BNPL in Different Sectors

 The Ecommerce Sector

The BNPL trend started with the sale of smartphones and since has been extended to products like electronics, furniture, household items, and wellness products. The electronic segment occupied the highest market share in the e-commerce retail market during the pandemic, while home supplies accounting for the largest non-essential digital purchases.

Social distancing norms and the possibility of several COVID-19 waves in the future could continue to drive consumers from shopping malls to online portals, for basic and branded products. Goldman Sachs expects growth in online grocery in India to accelerate to an 81% CAGR between 2019 and 2024.

With the growth in e-commerce and the convenience that Buy Now Pay Later offers, the adoption of BNPL is expected to rise steadily from 2021 to 2028, at a CAGR of 24.2%, with gross merchandise value reaching $52.8 billion.


Fintech companies are tying up with EdTech players to offer “Study Now Pay Later” plans. Fintechs are paying the cost of the course upfront, allowing parents of students and direct consumers of the service to repay the loans with zero-cost EMIs.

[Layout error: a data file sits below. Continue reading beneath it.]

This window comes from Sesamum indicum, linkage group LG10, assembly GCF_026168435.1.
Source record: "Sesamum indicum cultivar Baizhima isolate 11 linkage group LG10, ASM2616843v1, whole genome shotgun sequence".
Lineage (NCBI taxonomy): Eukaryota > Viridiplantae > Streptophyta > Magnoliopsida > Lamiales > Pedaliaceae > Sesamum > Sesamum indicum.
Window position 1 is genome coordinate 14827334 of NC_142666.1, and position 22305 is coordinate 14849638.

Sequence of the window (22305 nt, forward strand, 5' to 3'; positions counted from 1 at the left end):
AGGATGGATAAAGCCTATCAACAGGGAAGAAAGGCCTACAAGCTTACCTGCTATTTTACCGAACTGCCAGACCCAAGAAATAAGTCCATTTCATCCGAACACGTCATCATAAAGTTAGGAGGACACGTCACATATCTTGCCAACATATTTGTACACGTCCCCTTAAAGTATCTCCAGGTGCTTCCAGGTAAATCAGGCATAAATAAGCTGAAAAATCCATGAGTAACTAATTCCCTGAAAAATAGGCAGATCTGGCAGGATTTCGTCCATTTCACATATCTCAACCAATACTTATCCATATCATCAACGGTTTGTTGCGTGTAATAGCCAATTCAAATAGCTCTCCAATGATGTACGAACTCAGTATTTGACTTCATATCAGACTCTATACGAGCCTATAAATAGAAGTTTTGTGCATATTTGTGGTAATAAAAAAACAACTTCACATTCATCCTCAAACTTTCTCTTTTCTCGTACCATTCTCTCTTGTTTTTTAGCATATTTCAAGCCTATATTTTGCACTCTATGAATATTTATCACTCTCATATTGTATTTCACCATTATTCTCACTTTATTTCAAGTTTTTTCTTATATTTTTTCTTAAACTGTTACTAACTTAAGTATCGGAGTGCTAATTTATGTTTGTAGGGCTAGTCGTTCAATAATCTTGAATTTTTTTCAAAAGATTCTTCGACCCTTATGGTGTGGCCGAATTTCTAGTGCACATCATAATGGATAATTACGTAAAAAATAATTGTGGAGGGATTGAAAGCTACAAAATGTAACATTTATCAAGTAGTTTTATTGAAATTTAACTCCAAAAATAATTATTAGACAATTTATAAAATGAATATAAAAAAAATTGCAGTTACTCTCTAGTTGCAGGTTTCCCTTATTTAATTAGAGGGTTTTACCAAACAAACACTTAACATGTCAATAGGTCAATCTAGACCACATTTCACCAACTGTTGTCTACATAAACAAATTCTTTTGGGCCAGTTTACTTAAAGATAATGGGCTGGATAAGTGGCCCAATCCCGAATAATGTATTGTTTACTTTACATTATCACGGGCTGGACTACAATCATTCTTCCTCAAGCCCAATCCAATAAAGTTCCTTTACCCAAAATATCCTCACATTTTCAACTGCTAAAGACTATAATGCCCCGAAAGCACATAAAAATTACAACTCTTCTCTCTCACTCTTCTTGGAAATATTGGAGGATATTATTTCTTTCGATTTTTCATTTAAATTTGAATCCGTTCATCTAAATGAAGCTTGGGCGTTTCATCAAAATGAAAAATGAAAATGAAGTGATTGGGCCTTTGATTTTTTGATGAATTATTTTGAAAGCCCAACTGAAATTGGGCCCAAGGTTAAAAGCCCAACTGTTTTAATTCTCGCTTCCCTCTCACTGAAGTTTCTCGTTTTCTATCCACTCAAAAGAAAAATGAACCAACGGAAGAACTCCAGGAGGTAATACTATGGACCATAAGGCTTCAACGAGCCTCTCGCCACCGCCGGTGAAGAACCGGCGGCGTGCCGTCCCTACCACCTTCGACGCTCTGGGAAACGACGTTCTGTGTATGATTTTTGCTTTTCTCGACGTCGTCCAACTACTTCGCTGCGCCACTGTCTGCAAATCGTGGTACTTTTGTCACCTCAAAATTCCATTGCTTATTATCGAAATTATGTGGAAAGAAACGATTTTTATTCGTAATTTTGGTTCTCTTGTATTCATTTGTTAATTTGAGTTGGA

Given the rising cost of education, alternative financing options like BNPL could be a relief for Indian households, which spend a large portion of their income on children’s education. An official survey revealed that tuition fees charged by institutions account for only 57% of total education expenses in urban areas. Expenses on books, private tuitions, uniforms, transport, and other costs constitute the remaining large chunk of the whole expenditure.

BNPL solution providers are also tying up with food delivery and travel booking companies.

The Road Ahead

 This year has been kinder to the Indian consumer. However, even with the average salary projected to rise by 7.3% in 2021, it remains lower than the 8.6% average recorded in 2019 pre-COVID era.

BNPL comes as a godsend for the credit-starved Indian consumer. Its ever-increasing availability as a mode of payment across various sectors will continue to facilitate the customer’s freedom and ability to maintain the same standard of living even in challenging times.

Note: The views and opinions expressed are solely those of the author and does not necessarily reflect the views held by Inc42, its creators or employees. Inc42 is not responsible for the accuracy of any of the information supplied by guest bloggers.